When they took off in May, the experienced family Corriveau Fall City climbing team hoped to reach the summit of Denali, the highest mountain peak in North America at 20,000 feet.
The routes were carefully mapped out, and with dad Jon – a very experienced climber who had reached the Denali summit twice before – leading the climbing team, they were optimistic.
Mother Nature, though, provided just enough bad weather to slightly alter plans.
The team, consisting of Jon Corriveau (first climbed Denali at the young age of 16) sons Charlie (23) and George (19), nephew Joe Kinner (21), Aaron Peterson (23) and family friend Paul Cook, left in early May and allowed three weeks to reach the top of the mountain.
Jon said the team accomplished two of their three goals: #1: Go; #2: Come Home. Goal #3 – reach the summit – eluded them due to some of the worst weather Jon said he’s ever experienced.
The team did make it to Denail Pass at 18,200 feet – just 2,000 feet shy the summit – but they could not go any higher due to winds and poor visibility.
Jon explained via email, “We were a very strong team, but we just couldn’t get a break from the weather. We spent many days trapped in our tents praying that we would survive the endless snow and winds.”
Daytime high temperatures at the team’s 17,200′ camp was negative 25 degrees (F), NOT including the wind chill. John added, “Surviving at this camp for three days was very challenging. We were the only ones camped there on our second night.”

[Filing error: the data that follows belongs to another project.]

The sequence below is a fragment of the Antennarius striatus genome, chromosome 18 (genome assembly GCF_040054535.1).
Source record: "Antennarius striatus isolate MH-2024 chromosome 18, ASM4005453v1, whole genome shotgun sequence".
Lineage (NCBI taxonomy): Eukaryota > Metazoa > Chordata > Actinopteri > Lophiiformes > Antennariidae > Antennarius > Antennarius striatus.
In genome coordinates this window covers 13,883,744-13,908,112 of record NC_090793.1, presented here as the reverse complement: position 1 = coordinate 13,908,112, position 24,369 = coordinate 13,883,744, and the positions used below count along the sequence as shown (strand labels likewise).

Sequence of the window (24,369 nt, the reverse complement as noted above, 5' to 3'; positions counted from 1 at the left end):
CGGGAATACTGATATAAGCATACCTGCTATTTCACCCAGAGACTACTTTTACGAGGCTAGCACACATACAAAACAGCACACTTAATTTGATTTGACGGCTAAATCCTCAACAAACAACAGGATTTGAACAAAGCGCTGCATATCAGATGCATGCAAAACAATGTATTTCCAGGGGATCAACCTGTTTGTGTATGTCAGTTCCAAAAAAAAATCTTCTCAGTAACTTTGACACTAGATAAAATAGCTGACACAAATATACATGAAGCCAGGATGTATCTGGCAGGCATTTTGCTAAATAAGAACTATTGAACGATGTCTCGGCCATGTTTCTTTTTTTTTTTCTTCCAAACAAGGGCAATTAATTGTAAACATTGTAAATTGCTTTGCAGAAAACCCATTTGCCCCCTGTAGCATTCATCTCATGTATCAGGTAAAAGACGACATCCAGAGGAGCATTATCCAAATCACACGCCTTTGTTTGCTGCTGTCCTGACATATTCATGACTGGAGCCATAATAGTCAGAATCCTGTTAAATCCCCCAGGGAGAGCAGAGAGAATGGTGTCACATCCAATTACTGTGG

The guys are very proud of their accomplishments and reported that many other parties surrounding them turned around while they kept pushing on.
The climb took a toll, though. In the end, all team members experienced different stages of frostbite to fingers and toes and also lost 15 pounds – despite eating well the entire climb.
Jon said the peak time for climbing Denali is late May through early June and their early May climb was special because they had the mountain mostly to themselves. While descending they encountered hundreds of people from all over the world heading up, reminding John of photos from Mt. Everest with longs lines of people attempting the climb.
When asked if they’d try it again, Jon said maybe… but it would be during the later season using a different route away from the crowds.
In closing Jon said the climb put a lot of things in perspective for them all, adding, “As a team, we learned to survive in the face of adversity and it changed our lives forever.”
The team’s climb was sponsored by Pro Ski Service in North Bend and Ocean Beauty Seafood in Seattle.
A break in the weather at 14,200’. Joe Kinner, George Corriveau, Charlie Corriveau, Jon Corriveau.
16,800’ on Denali’s West Buttress
Cold and Snowy camp near Summit.
The team back at base camp following the climb
Attribution to: Living Snoqualmie